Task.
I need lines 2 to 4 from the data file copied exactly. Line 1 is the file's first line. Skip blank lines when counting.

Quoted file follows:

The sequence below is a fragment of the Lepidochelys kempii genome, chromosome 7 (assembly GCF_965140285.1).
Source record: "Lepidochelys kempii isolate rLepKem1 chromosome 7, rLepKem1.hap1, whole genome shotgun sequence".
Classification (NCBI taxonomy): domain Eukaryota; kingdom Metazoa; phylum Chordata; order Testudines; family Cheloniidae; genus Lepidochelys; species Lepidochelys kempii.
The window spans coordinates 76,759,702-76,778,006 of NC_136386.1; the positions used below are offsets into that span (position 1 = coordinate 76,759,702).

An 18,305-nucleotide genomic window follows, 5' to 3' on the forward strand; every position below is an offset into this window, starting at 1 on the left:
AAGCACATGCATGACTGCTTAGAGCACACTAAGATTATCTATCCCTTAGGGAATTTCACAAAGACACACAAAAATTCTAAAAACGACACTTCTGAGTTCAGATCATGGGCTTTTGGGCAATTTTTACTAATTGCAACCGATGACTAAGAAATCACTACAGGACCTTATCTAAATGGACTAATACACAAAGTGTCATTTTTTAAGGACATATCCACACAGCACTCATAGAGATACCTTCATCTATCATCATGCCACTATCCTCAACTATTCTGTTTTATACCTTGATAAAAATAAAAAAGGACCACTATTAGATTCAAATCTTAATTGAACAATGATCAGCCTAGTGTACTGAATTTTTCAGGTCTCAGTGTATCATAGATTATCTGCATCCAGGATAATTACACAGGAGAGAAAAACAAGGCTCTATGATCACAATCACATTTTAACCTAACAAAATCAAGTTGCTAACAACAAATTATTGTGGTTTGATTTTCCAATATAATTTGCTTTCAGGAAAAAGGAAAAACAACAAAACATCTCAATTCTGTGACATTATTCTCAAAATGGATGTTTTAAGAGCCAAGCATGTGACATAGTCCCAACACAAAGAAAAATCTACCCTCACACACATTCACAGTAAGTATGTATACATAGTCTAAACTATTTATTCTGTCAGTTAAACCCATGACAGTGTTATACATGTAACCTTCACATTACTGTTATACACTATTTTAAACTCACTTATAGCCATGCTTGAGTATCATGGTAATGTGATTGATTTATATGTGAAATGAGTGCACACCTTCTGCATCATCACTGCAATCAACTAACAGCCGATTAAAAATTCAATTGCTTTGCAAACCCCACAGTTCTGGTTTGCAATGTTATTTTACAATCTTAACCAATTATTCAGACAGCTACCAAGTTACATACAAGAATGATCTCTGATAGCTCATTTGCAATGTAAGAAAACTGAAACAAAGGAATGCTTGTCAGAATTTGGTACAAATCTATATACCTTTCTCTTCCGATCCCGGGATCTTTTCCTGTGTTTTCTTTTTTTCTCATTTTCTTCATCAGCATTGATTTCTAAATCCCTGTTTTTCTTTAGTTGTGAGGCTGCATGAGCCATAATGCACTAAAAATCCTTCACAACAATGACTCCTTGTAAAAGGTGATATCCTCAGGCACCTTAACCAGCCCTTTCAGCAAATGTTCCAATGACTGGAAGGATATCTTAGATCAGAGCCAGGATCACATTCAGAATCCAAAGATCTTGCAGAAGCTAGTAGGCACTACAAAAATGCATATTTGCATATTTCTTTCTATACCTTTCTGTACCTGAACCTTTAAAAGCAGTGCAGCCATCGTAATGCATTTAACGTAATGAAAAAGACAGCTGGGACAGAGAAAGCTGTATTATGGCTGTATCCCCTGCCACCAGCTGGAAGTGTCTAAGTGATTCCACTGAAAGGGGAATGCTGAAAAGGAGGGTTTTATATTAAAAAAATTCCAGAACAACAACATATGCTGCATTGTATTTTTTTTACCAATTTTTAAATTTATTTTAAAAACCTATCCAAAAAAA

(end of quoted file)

Source record: "Lepidochelys kempii isolate rLepKem1 chromosome 7, rLepKem1.hap1, whole genome shotgun sequence".
Classification (NCBI taxonomy): domain Eukaryota; kingdom Metazoa; phylum Chordata; order Testudines; family Cheloniidae; genus Lepidochelys; species Lepidochelys kempii.
The window spans coordinates 76,759,702-76,778,006 of NC_136386.1; the positions used below are offsets into that span (position 1 = coordinate 76,759,702).